Schuster Theatre rakes in ‘Loot’

Gannon University’s Schuster Theatre opens with Joe Orton’s “Loot” as the first main stage show Thursday.

As a farce, audiences can expect subtle jokes and satire.

Paula Barrett, associate professor of theatre and director of “Loot,” said it’s tricky getting the irony translated on the stage.

“The cast can’t play for laughs because that’s when it stops being funny,” she said.

“It’s not a Three Stooges type of humor.  The characters aren’t judging [what they do] to be funny, so once they do, the audience stops believing it.”

“Loot” presents the adventures of Hal (Zach Hyman) and Dennis (Zak Westfall) as they rob a bank and get into more trouble progressively throughout the show.

Orton, as a playwright, widely uses satire for humor and leaves the jokes to the wit of the audience.

Barrett said it’s the audience’s reaction that the actors must pursue.

“Nothing is sacred in this play,” she said.

“Loot” has constant references between Catholics and Protestants, which is understandable coming from an English playwright.

There’s plenty of fight scenes and innuendos throughout the show.

Barrett said the satire toward the church is coincidental.

“I don’t think it will be received badly,” Barrett said.  “This show tickles the beliefs of the audience.  It doesn’t attack them.”

Lauren Loop, a senior theatre and communication arts major who plays Fay, took Barrett’s view that there is no typical reverences in “Loot.”

“Joe Orton was very irreverent about everything, which is reflected in the script, and there is no topic that is free from being satirized — women, the police, the Catholic Church, family relations, sanctity of a corpse, brothels…” listed Loop.

“The topics up for debate are endless. The church is just one of the many things that he chose to give his opinion on.”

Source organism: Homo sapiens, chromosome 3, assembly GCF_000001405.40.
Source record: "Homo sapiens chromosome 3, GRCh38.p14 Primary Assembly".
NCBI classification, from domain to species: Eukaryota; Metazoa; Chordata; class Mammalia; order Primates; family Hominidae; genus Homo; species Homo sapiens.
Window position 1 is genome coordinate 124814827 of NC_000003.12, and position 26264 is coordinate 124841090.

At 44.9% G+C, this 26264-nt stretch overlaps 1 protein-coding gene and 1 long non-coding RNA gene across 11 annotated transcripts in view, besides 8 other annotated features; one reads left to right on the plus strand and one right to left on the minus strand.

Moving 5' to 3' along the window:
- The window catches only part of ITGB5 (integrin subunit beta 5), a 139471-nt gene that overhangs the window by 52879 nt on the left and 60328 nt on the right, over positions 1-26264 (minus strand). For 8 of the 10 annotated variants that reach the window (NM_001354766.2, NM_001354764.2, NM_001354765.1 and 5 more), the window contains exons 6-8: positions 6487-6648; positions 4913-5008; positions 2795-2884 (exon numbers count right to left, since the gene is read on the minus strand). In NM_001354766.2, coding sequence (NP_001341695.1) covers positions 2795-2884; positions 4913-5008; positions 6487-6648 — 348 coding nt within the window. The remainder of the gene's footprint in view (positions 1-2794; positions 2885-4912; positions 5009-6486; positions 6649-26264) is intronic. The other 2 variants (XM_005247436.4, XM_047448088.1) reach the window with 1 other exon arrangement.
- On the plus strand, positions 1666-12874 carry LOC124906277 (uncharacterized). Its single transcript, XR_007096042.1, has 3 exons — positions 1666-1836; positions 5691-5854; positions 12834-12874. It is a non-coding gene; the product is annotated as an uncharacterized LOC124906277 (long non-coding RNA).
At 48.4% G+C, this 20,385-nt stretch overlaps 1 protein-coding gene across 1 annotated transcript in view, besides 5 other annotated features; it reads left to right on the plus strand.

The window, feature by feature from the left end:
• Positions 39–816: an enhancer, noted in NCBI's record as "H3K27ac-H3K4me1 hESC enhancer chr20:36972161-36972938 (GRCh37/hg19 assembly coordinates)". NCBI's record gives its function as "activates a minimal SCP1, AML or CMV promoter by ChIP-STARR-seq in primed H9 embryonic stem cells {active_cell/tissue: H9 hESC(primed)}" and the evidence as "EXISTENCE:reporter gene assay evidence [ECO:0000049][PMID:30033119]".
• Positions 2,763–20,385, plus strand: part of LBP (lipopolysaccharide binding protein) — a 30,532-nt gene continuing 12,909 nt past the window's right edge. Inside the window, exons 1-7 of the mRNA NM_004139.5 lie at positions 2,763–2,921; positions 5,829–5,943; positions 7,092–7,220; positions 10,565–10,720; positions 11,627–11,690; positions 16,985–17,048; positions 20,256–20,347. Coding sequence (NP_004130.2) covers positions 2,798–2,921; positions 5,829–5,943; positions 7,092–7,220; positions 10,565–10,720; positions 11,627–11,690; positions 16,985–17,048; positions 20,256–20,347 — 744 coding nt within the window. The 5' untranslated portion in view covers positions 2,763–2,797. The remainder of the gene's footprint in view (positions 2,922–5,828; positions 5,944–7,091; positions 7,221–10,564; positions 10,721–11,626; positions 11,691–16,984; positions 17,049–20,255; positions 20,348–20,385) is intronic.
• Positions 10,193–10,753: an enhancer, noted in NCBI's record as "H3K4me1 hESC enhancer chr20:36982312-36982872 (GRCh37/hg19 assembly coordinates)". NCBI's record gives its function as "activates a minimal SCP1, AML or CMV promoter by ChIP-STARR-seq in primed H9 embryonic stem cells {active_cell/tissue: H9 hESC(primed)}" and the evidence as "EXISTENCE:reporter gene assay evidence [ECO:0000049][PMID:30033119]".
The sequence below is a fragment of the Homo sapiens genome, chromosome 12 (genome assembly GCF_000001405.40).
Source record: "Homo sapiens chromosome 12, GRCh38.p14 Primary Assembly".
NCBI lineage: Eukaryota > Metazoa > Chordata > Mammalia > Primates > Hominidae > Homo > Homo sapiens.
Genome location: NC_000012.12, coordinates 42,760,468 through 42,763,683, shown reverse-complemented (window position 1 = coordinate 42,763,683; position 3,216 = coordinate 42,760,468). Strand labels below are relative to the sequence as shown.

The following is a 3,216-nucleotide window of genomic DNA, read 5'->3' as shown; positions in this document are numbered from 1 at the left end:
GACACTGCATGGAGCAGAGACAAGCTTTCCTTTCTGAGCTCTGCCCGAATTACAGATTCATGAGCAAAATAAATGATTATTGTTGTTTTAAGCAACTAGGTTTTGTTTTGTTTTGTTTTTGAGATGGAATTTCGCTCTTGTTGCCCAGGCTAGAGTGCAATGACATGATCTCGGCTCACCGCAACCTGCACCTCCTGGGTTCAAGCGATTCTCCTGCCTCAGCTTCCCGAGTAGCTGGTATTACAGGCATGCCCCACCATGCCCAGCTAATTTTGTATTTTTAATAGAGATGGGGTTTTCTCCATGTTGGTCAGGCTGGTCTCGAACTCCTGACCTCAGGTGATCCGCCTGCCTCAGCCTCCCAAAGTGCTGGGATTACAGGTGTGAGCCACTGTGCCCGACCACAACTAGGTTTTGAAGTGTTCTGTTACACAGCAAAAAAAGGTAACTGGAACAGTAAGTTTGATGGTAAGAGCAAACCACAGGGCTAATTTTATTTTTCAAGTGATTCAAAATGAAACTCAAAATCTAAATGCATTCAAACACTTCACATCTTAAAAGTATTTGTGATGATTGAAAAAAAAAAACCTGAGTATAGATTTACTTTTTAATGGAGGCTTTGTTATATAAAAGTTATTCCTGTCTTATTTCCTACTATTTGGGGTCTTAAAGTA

Michael Haas, a sophomore political science and theatre double major who plays Mr. McLeavey, said the satire is powerful.

“As a Catholic, I realize that this show can be offensive to some,” Haas said.

“Joe Orton’s satirical interpretation of the Catholic Church is not a true representation of the church, in the same way that SNL’s satirical interpretations are not truthful.”

Zach Hyman, a freshman theater and communication arts major, commented on the energy of the show.

“It’s constantly nervous and suspenseful for my character,” he said.  “Hal’s basically lying to everyone else and I have to keep that up while figuring out what to do with the money I stole and everything else.”

Loop observed Orton’s criticisms coming through in her character.

“On the surface, she seems like a nice, caring nurse, but as the play progresses, she transforms into so much more,” Loop said. “Fay’s character has a lot of layers and it makes understanding the role harder.”

Haas spoke about the difficulty playing a character twice his age. His character Mr. McLeavey Hal’s father.

“I had to develop a limp for the role, as well as significantly adjust my physicality,” Haas said.

“The other challenge is that the show is done in a specific accent, so balancing the accent with clarity of speech is difficult, but manageable.”

“Loot” opens 8 p.m. Thursday night at the Schuster Theater. It will also show 8 p.m. Friday and Saturday and continues Oct. 9-11 at 8 p.m. and Sunday, Oct. 12 at 2 p.m. Tickets are free with a Gannon I.D. and $7 for general admissions.



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